Yes, men do cry, women do pursue meaningless lust-ridden escapades, men do enjoy fruity drinks, and women do guzzle down dark beer. And no, not all women enjoy saccharine romantic films, not all men are inclined to fight, not all women are meant to mother a child, and not all men can read maps. When will we reject these restrictive norms that dictate how one is supposed to behave, and allow ourselves to be truly liberated?
The false idea that “feminists hate men” has served to alienate many men from the cause. In his article for New Internationalist magazine, titled “The Prison that is Patriarchy” (July 2011), Mbuyiselo Botha brilliantly points out what the characteristics of “real men” are supposed to be, from their attitudes towards violence, and their sexual patterns, to their reluctance to show emotion, and the “relegation of gay men to a lower stratum of manhood”. Botha also discusses the convenience that patriarchy provides to men, but points out how, ultimately, gender equality benefits both sexes in terms of health and emotional well-being, and highlights the importance of involving men in the movement.
Media Representations of Women
In reality, men control a majority of the world’s media. Thus, media images of women are mainly representations of what certain men desire to see. A look at awards in the music and film industry reveals separate categories for males and females, all reinforcing the belief than the sexes cannot compete with each other, even in the domain of art. In films, full frontal nude scenes involving women are aplenty, whereas those depicting men are rare. If sex sells, why isn’t anyone trying to sell it to women?
In the realm of sports, women do not receive as much exposure or income as men, tennis being one of the few exceptions where both sexes receive equal pay. However, skimpy outfits dominate the women’s circuit – how many people would admit to watching a women’s match purely for the thrill of the sport? Female models, on the other hand, earn significantly higher wages than male models – is this perhaps an indicator that the primary economic value attached to a woman is an aesthetic one?
The Case of Physical Strength
When it comes to physical strength, despite the natural advantage that men possess, I believe that it is social conditioning that prevents women from achieving their full potential. Messages relayed by various media and the opinions held by society reinforce the idea that it is acceptable, even expected, for women to depend upon men for physical protection, as opposed to encouraging self-defence techniques. From an early age, women are taught to aim for physical beauty, not in terms of strength or fitness but rather thinness and “softness”. Men strive to be strong, while women strive to be thin.
Gender Roles in Indian Society
A recent study ranked India fourth in the list of worst places in the world to be a woman, above the conflict-ridden failed state of Somalia. (Source: http://www.guardian.co.uk/world/2011/jun/15/worst-place-women-afghanistan-india) Sex trafficking, female infanticide, and rape runs rampant in this “rapidly developing nation”, where women are raped on buses, raped in parking lots, molested on busy streets, and dumped on the side of the road when finished. The fear in every girl’s eyes betrays the realization that it could have been her; no one is safe.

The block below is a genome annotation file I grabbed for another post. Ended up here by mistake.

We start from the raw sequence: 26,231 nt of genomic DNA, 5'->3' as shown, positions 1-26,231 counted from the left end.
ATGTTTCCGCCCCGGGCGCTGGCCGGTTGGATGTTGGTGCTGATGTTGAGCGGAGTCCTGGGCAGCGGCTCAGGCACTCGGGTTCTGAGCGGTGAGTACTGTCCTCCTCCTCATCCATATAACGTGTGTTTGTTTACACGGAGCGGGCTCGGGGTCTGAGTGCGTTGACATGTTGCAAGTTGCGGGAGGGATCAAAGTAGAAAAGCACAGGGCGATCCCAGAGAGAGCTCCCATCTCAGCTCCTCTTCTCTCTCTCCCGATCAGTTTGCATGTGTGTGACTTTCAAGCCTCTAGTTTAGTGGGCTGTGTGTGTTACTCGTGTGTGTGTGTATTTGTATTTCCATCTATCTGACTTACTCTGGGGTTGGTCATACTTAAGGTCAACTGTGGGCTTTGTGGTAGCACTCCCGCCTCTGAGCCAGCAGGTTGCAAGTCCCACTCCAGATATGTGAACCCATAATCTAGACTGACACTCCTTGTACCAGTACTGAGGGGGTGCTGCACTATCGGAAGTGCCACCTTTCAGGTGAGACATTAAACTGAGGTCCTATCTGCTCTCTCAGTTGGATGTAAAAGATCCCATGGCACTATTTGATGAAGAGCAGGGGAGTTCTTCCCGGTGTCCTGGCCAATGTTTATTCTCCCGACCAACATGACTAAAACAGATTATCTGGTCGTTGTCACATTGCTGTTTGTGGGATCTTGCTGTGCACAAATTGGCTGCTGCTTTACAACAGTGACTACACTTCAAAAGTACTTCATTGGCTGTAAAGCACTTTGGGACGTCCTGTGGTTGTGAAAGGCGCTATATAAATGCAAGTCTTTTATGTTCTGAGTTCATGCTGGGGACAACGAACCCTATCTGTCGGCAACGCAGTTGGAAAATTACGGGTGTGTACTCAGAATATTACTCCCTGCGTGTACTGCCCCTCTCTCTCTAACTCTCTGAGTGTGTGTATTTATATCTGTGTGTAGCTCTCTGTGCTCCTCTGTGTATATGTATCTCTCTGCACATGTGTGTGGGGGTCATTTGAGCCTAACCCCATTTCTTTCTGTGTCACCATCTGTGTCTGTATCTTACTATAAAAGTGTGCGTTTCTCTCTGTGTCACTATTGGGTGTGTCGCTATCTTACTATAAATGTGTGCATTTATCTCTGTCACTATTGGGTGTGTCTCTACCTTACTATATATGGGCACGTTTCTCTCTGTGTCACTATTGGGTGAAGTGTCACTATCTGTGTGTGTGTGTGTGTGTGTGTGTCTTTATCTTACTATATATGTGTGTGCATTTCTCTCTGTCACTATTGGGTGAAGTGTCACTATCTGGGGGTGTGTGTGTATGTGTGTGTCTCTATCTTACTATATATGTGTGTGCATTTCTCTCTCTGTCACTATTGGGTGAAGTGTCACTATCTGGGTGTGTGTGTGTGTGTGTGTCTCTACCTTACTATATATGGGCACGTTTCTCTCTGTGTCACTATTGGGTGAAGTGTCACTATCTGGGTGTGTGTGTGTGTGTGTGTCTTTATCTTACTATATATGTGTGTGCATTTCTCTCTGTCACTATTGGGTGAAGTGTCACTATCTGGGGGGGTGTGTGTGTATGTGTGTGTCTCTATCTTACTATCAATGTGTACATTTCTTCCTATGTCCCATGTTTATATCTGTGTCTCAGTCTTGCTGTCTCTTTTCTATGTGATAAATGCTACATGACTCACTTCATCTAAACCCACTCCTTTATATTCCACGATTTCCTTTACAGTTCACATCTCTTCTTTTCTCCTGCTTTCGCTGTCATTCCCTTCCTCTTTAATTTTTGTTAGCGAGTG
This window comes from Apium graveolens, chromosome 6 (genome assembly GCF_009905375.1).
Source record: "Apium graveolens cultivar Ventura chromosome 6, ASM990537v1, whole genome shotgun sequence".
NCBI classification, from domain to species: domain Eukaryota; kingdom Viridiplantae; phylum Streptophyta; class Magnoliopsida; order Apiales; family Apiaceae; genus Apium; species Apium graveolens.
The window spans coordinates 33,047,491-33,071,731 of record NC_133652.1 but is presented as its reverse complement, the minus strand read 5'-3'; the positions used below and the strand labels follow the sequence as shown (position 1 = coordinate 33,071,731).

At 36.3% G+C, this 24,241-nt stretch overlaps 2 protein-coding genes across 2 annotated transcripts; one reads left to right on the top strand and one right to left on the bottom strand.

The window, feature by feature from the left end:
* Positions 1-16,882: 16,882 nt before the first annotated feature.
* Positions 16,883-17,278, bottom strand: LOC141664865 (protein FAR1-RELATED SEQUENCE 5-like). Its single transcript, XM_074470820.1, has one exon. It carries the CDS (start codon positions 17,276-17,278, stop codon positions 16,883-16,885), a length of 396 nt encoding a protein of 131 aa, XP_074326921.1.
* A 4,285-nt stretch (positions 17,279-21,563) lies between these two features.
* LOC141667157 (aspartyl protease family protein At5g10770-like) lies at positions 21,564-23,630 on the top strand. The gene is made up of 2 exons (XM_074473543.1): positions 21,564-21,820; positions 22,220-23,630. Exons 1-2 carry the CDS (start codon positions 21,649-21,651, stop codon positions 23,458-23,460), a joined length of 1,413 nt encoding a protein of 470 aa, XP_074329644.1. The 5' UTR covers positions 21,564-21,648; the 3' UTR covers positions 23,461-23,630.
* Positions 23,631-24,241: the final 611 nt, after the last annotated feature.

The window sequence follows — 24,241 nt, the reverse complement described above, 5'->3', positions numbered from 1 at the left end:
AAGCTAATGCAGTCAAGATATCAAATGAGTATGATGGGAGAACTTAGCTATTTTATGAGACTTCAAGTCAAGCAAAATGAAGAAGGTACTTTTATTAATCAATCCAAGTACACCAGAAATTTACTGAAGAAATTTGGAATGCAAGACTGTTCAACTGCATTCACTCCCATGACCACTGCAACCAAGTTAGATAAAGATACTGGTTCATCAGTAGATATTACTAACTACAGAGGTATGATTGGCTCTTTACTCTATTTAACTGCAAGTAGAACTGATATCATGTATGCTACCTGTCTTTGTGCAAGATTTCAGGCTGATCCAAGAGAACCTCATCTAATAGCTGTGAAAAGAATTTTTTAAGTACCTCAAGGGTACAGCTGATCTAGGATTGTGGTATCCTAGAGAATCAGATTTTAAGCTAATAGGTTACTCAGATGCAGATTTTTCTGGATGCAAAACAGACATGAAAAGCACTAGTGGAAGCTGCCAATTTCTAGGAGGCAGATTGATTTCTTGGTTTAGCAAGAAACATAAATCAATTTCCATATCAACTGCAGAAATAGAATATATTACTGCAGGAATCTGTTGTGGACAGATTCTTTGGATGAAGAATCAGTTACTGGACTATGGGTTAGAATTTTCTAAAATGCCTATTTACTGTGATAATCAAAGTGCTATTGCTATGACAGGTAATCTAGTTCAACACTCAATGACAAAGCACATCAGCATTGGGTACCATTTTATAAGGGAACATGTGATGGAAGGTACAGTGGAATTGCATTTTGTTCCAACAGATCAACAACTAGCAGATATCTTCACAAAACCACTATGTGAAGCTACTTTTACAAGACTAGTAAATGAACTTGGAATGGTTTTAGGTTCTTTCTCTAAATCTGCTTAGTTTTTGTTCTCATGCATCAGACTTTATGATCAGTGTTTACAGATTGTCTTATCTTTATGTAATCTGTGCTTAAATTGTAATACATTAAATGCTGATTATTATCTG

The nation continues to be characterized by widespread gender stereotyping and a system built upon patriarchy. Our “culture” is one that requires modesty from women, be it in the way of dress, their ability to make independent decisions, or the subordinate roles they play in a household.
A major issue is the acceptance of gender roles by women themselves, and the dubbing of non-conformists as “immoral”. In India, cases of eve-teasing (public sexual harassment of women by men) are numerous, as is the number of women who accept it as inevitable. The constant necessity of having to look over one’s shoulder in order to thwart an attempted grope is stifling – it hinders a woman’s right to just be. When a person is escorted during travel, during the night time, during trips to sleazy neighbourhoods, it hampers her sense of independence, crushes her spirit.
And then there are those who – intent on proving their commitment to women’s rights – make it a point to praise any woman who accomplishes anything remotely interesting. Is it because they have set the bar so much lower for women that they are so easily impressed? This constant differentiation between individuals on the basis of sex is in itself stifling.
A Cultural Awakening
Why is feminism misconstrued as “hatred of man”? It almost seems as though there is no direction a woman can take that is obstacle-free, unless she walks straight into the box that has been concocted for her. If not for this patriarchal system, women wouldn’t have to try so hard to just be.
There is no denying that Indian women – and women in general – have come a long way in their fight for equality. However, the double standards that still exist in our society, and the pervasive cultural perceptions about the way a woman ought to lead her life, are a result of deep historical conditioning, and of years of subordination of females. What we desperately need is a form of cultural awakening – because enough is enough.
We owe it to the women who have struggled to provide us with the right to a decent life, to the men who understand the importance of equality among the sexes, and to ourselves, to continue the crusade. Because every time a woman falls prey to gender discrimination or sexual abuse, it is a blow to the integrity of our world as a whole.